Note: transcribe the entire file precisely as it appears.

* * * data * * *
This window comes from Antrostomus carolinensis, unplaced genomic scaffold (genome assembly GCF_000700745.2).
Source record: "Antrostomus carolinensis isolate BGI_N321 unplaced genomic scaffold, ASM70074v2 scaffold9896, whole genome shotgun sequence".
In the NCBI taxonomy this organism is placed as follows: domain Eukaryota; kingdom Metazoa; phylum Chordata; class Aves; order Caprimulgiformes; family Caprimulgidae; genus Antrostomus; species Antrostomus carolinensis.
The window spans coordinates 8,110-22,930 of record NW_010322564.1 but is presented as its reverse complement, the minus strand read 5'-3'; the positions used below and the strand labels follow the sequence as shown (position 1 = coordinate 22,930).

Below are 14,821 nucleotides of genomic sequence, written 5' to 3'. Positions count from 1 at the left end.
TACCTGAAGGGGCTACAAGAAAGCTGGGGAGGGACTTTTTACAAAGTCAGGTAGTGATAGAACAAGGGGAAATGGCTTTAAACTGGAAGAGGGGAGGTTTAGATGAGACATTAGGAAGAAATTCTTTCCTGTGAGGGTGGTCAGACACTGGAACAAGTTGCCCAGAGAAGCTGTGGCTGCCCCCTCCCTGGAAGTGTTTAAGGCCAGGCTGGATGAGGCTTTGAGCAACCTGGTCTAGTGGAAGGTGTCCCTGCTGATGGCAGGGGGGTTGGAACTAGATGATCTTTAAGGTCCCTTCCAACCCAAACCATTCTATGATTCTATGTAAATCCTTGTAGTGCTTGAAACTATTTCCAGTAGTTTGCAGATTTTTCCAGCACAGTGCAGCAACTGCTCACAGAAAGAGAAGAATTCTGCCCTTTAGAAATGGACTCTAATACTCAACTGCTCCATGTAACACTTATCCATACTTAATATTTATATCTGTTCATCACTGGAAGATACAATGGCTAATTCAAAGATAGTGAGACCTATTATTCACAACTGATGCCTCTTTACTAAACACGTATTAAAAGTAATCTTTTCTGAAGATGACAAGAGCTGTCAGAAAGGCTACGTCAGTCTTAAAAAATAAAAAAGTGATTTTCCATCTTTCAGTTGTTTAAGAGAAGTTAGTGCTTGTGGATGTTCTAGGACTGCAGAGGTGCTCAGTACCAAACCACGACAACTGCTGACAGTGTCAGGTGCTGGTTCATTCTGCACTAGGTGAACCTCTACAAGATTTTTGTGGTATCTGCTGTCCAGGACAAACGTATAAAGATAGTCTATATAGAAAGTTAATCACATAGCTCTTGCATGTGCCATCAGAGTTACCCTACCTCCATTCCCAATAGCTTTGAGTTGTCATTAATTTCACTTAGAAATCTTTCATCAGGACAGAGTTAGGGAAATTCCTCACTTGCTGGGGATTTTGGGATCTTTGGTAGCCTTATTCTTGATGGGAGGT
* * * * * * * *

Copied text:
This window comes from Antrostomus carolinensis, unplaced genomic scaffold (genome assembly GCF_000700745.2).
Source record: "Antrostomus carolinensis isolate BGI_N321 unplaced genomic scaffold, ASM70074v2 scaffold9896, whole genome shotgun sequence".
In the NCBI taxonomy this organism is placed as follows: domain Eukaryota; kingdom Metazoa; phylum Chordata; class Aves; order Caprimulgiformes; family Caprimulgidae; genus Antrostomus; species Antrostomus carolinensis.
The window spans coordinates 8,110-22,930 of record NW_010322564.1 but is presented as its reverse complement, the minus strand read 5'-3'; the positions used below and the strand labels follow the sequence as shown (position 1 = coordinate 22,930).

Below are 14,821 nucleotides of genomic sequence, written 5' to 3'. Positions count from 1 at the left end.
TACCTGAAGGGGCTACAAGAAAGCTGGGGAGGGACTTTTTACAAAGTCAGGTAGTGATAGAACAAGGGGAAATGGCTTTAAACTGGAAGAGGGGAGGTTTAGATGAGACATTAGGAAGAAATTCTTTCCTGTGAGGGTGGTCAGACACTGGAACAAGTTGCCCAGAGAAGCTGTGGCTGCCCCCTCCCTGGAAGTGTTTAAGGCCAGGCTGGATGAGGCTTTGAGCAACCTGGTCTAGTGGAAGGTGTCCCTGCTGATGGCAGGGGGGTTGGAACTAGATGATCTTTAAGGTCCCTTCCAACCCAAACCATTCTATGATTCTATGTAAATCCTTGTAGTGCTTGAAACTATTTCCAGTAGTTTGCAGATTTTTCCAGCACAGTGCAGCAACTGCTCACAGAAAGAGAAGAATTCTGCCCTTTAGAAATGGACTCTAATACTCAACTGCTCCATGTAACACTTATCCATACTTAATATTTATATCTGTTCATCACTGGAAGATACAATGGCTAATTCAAAGATAGTGAGACCTATTATTCACAACTGATGCCTCTTTACTAAACACGTATTAAAAGTAATCTTTTCTGAAGATGACAAGAGCTGTCAGAAAGGCTACGTCAGTCTTAAAAAATAAAAAAGTGATTTTCCATCTTTCAGTTGTTTAAGAGAAGTTAGTGCTTGTGGATGTTCTAGGACTGCAGAGGTGCTCAGTACCAAACCACGACAACTGCTGACAGTGTCAGGTGCTGGTTCATTCTGCACTAGGTGAACCTCTACAAGATTTTTGTGGTATCTGCTGTCCAGGACAAACGTATAAAGATAGTCTATATAGAAAGTTAATCACATAGCTCTTGCATGTGCCATCAGAGTTACCCTACCTCCATTCCCAATAGCTTTGAGTTGTCATTAATTTCACTTAGAAATCTTTCATCAGGACAGAGTTAGGGAAATTCCTCACTTGCTGGGGATTTTGGGATCTTTGGTAGCCTTATTCTTGATGGGAGGT